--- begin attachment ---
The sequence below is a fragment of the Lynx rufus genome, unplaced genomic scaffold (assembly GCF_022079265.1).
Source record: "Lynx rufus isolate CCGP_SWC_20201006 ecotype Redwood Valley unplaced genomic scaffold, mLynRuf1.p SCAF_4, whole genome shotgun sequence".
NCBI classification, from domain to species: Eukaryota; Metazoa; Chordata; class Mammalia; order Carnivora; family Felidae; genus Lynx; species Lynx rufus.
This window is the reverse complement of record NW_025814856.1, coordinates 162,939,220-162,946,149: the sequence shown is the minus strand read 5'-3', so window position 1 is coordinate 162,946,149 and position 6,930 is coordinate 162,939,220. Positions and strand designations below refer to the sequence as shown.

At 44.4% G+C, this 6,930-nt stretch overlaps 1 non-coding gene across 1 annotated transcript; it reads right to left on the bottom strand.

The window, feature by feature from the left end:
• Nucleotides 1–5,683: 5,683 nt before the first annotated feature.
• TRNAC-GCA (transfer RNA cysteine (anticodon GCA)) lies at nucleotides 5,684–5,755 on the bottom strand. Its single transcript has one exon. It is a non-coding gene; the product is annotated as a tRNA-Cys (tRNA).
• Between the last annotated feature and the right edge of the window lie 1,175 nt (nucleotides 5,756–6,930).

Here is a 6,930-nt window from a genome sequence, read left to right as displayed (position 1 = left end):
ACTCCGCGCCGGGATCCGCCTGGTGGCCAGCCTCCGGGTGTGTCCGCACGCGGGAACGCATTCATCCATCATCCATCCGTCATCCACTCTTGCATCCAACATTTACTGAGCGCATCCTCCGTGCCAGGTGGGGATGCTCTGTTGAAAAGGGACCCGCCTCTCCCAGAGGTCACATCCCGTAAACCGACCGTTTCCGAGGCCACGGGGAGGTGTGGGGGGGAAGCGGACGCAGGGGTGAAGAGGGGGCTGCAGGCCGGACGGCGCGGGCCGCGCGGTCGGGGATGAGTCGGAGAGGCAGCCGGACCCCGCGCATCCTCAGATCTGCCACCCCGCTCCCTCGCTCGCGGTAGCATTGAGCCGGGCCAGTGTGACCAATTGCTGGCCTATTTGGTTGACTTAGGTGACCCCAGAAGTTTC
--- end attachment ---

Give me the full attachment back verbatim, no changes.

The sequence below is a fragment of the Lynx rufus genome, unplaced genomic scaffold (assembly GCF_022079265.1).
Source record: "Lynx rufus isolate CCGP_SWC_20201006 ecotype Redwood Valley unplaced genomic scaffold, mLynRuf1.p SCAF_4, whole genome shotgun sequence".
NCBI classification, from domain to species: Eukaryota; Metazoa; Chordata; class Mammalia; order Carnivora; family Felidae; genus Lynx; species Lynx rufus.
This window is the reverse complement of record NW_025814856.1, coordinates 162,939,220-162,946,149: the sequence shown is the minus strand read 5'-3', so window position 1 is coordinate 162,946,149 and position 6,930 is coordinate 162,939,220. Positions and strand designations below refer to the sequence as shown.

At 44.4% G+C, this 6,930-nt stretch overlaps 1 non-coding gene across 1 annotated transcript; it reads right to left on the bottom strand.

The window, feature by feature from the left end:
• Nucleotides 1–5,683: 5,683 nt before the first annotated feature.
• TRNAC-GCA (transfer RNA cysteine (anticodon GCA)) lies at nucleotides 5,684–5,755 on the bottom strand. Its single transcript has one exon. It is a non-coding gene; the product is annotated as a tRNA-Cys (tRNA).
• Between the last annotated feature and the right edge of the window lie 1,175 nt (nucleotides 5,756–6,930).

Here is a 6,930-nt window from a genome sequence, read left to right as displayed (position 1 = left end):
ACTCCGCGCCGGGATCCGCCTGGTGGCCAGCCTCCGGGTGTGTCCGCACGCGGGAACGCATTCATCCATCATCCATCCGTCATCCACTCTTGCATCCAACATTTACTGAGCGCATCCTCCGTGCCAGGTGGGGATGCTCTGTTGAAAAGGGACCCGCCTCTCCCAGAGGTCACATCCCGTAAACCGACCGTTTCCGAGGCCACGGGGAGGTGTGGGGGGGAAGCGGACGCAGGGGTGAAGAGGGGGCTGCAGGCCGGACGGCGCGGGCCGCGCGGTCGGGGATGAGTCGGAGAGGCAGCCGGACCCCGCGCATCCTCAGATCTGCCACCCCGCTCCCTCGCTCGCGGTAGCATTGAGCCGGGCCAGTGTGACCAATTGCTGGCCTATTTGGTTGACTTAGGTGACCCCAGAAGTTTC